Not every day can be like that though! With all the busy-ness of daily life, and especially launching land&water, I’m finding other ways of re-calibrating and energising myself. It helps to redirect my mind away from what needs to be achieved, either towards what I call processing (via exercise) or distraction (via podcasts)…
If I’m walking or running, I find it’s a different type of relaxing to diverting your mind, because I’m letting my mind run. When you’re exercising, downloading and going through things in your mind, often without realising it you’re actually problem solving – properly processing. You think about things in a more positive way, and can think more clearly – which is totally different to downloading the day as you’re sitting in a car or lying in bed waiting to fall asleep.
Other times, I actively want to turn my mind off – to distract myself so that I can’t process. That’s when I use podcasts. I listen to a mixture, which I choose depending on the mood I want or need to be in. If I’m in the car at the weekends, I might listen to The High Low with Dolly Alderton and Pandora Sykes, which is great for making me laugh, but also improves my knowledge of politics, books, and subjects in the public domain. It’s pacey and punchy. If I need almost the opposite, I listen to Fortunately with Fi Glover and Jane Garvey, which is just hilarious. It’s like two old friends having a chat; they don’t hold back, they’re so relaxed, a bit cheeky, a bit controversial. They’ll happily take the mick and have a good laugh. And then sometimes, a bit of Best of Today. That’s a bit like making sure I eat my fruit and vegetables – you know you should (and it’s sometimes very interesting).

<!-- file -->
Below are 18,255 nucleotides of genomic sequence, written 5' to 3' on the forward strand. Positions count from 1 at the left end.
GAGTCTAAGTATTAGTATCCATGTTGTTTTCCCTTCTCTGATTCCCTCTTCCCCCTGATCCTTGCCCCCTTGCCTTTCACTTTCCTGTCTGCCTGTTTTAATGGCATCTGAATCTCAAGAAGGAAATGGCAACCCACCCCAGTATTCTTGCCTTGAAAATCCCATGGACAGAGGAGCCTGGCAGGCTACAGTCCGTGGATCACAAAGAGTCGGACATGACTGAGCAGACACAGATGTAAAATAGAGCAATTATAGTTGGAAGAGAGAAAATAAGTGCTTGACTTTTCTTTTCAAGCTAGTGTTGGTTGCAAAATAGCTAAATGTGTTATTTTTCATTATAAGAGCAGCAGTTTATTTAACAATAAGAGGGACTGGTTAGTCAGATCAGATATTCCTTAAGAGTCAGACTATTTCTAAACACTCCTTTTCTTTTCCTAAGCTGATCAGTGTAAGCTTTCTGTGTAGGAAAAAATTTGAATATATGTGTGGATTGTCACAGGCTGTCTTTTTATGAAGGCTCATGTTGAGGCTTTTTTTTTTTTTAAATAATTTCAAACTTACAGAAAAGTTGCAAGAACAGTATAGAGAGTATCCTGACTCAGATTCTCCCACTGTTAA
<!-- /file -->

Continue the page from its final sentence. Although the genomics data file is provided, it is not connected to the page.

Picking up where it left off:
“I feel impatient because I want to see change happen far faster.”
David Attenborough’s documentary, Climate Change – The Facts, has made a lasting impression on me. This is our wake up call. It’s the one piece of television I’ve watched in the past few years, that for a good few weeks afterwards I just couldn’t get it out of my mind. Now I feel impatient because I want to see change happen far faster. Will and I now eat vegetarian food most of the week, just a bit of meat at the weekends and with the children. We are buying an electric car, and have switched to a sustainable energy supplier, and all those little things in everyday life like reducing plastic, buying from farm shops and so on. But I feel this restless frustration that I can’t do more, or see more happening.
Creating a brand is a collaboration. Pulling in and working with great talent to nurture the creation of land&water is such a treat – talent from our team at Watergate Bay, and partners from both Cornwall and beyond. The brand has evolved alongside the pace of the project and it’s fun to look back and see how land&water has grown into something that we couldn’t have imagined, but still holds true to the original vision; to take the emotion of an experience and bottle it.